What happened to these young men that were so celebrated in 2011, the main actors of the so-called 'arab springs'? In recent years we only hear news about politicians, leaders, terrorists... but what about normal people, where have they been? The answer is simple: in their neighborhoods. In Hay Hlil, in Oukacha, in Hezbet el Haggana, where there is the same anger and frustration that there was before the protests.
"These people suffering in silence and dragging on through the streets, are fed up of hanging around! / And what does HE do? he gathers his men to rearrange the constitution! There's enough for getting mad at it. / Do they want us to rise up and rip off our rights with weapons? It's me who has to decide who do I want to sacralize / And if you want to understand it, come and live with us: god, nation, LIBERTY!". Even just this last sentence could have meant detention for Mouade Boulghade (age 24), moroccan rapper from Al-Wifaq neighborhood in Casablanca, known as "Lhaqed" (L7a9ed), the Angry One, in prison since last september. He changed the last line of the national anthem, singing "liberty" instead of "the king": a symbolic attack more dangerous for the Makhzen (the absolute power that had been ruling Morocco during the last four centuries) than all the demonstrations and protests of the 20th february movement.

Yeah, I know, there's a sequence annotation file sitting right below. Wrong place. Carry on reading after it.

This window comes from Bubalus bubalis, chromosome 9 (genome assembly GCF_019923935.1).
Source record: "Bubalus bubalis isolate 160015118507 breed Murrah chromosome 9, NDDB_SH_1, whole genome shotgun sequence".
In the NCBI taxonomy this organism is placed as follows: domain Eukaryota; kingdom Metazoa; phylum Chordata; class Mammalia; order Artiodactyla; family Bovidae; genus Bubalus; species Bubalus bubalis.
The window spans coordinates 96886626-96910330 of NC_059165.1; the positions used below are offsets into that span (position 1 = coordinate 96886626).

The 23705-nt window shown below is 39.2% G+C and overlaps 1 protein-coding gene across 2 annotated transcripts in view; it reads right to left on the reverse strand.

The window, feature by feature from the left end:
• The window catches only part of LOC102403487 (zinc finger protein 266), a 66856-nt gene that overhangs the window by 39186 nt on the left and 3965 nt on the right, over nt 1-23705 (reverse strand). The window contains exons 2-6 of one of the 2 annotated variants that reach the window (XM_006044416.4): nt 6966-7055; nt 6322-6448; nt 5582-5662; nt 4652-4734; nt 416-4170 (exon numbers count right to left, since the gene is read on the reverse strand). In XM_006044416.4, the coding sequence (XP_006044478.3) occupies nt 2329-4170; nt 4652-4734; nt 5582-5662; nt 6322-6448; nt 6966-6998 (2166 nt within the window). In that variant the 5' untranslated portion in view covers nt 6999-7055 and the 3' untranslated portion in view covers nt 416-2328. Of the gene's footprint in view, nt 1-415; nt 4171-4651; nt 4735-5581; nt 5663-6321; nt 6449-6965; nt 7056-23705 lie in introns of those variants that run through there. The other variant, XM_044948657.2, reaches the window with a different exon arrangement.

[/caption] Zoning means that some parts of the city, for real estate or urbanistic reasons, are devoted to certain groups of population: if there are neighborhoods where immigrants live, it's obvious that the schools of these neighborhoods have to cope with much more children born from foreigners. Such is the situation in Torpignattara, in the east periphery of Rome: a primary school is undergoing a series of public debates abounding in words like "ghetto", "emergency", "alarm", "banlieue". While right and left-wing politicians declare themselves worried for the school's "italianity", its teachers are carrying out their work worthy of the best italian pedogogical tradition, using diversity as a resort to supply to the massive cuts and decadence of public education. Until when they will call them "foreigners"? Rome is changing, and while some use this transformation to boost war among the poor, others understood its potential to come through the cultural and political stagnation of the so-called "Italian society".